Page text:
Background: There are several reports showing that obese adults report more respiratory symptoms suggestive of asthma than those who are not obese.
Objective: To determine the association of body mass index with respiratory symptoms and atopy in young adults
Method: Information collected from 15,454 participants in the European Community Respiratory Health Survey, a multicentre cross-sectional survey of young adults, was analysed to determine the association of body mass index with respiratory symptoms and atopy.
Results: Men and women with a body mass index of greater than 30 were at an increased risk of wheeze with shortness of breath compared with those with a body mass of 20-24.99 (OR in men 1.85, 95% confidence interval 1.41-2.42; OR in women 2.03, 95% confidence interval 1.59-2.58). Similar associations were observed for other symptoms suggestive of asthma. Body mass index was not associated with 'hayfever or nasal allergies', specific IgE to house dust mite, grass or cat or with total IgE in men or women.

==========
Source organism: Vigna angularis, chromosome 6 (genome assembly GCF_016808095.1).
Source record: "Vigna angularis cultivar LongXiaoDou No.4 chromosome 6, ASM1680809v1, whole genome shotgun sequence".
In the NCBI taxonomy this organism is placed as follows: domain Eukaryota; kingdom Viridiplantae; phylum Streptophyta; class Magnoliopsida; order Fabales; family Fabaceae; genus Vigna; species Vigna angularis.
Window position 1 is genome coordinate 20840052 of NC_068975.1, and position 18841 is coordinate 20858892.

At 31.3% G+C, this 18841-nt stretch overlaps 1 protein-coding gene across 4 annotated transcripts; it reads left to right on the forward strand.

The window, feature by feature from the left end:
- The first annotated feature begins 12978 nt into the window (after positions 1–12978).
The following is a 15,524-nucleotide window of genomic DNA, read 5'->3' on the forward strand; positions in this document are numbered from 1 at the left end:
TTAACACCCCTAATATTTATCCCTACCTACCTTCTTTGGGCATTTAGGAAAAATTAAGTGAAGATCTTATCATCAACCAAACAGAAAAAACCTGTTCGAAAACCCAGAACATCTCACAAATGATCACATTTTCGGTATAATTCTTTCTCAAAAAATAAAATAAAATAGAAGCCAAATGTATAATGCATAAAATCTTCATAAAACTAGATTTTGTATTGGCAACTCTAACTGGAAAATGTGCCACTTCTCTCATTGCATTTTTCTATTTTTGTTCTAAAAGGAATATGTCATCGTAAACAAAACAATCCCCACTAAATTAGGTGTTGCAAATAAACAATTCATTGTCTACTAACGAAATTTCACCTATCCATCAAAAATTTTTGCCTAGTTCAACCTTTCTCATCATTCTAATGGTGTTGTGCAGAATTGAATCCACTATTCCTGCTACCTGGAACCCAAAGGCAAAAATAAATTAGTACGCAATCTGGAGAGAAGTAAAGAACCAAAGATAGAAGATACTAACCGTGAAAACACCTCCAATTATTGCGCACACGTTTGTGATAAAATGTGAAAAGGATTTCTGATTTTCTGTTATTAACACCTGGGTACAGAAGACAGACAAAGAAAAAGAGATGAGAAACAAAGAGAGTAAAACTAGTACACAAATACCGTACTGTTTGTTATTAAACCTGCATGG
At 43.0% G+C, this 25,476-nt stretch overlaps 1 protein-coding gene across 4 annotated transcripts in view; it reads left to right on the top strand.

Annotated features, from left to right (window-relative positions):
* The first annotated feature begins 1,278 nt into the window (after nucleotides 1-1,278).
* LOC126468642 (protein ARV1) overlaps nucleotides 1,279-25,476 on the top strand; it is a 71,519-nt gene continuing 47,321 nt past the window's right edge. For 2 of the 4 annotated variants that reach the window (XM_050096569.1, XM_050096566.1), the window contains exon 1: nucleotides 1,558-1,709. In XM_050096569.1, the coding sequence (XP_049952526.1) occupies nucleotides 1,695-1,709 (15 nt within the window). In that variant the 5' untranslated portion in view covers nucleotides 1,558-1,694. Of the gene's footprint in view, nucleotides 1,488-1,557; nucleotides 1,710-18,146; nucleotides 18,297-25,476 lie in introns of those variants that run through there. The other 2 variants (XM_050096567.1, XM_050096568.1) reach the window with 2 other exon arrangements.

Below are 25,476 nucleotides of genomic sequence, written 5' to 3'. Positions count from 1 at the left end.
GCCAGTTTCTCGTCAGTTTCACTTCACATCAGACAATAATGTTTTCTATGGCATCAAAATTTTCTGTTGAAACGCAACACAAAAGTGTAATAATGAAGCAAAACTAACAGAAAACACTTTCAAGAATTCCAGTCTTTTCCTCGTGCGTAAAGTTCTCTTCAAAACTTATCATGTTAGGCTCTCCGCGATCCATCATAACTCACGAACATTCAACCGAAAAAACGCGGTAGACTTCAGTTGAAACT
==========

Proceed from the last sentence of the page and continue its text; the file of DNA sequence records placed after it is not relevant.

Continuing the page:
Conclusion: Reported associations of body mass index with symptoms suggestive of asthma are unlikely to be explained by a higher risk of atopy in the obese. Alternative explanations must be sought.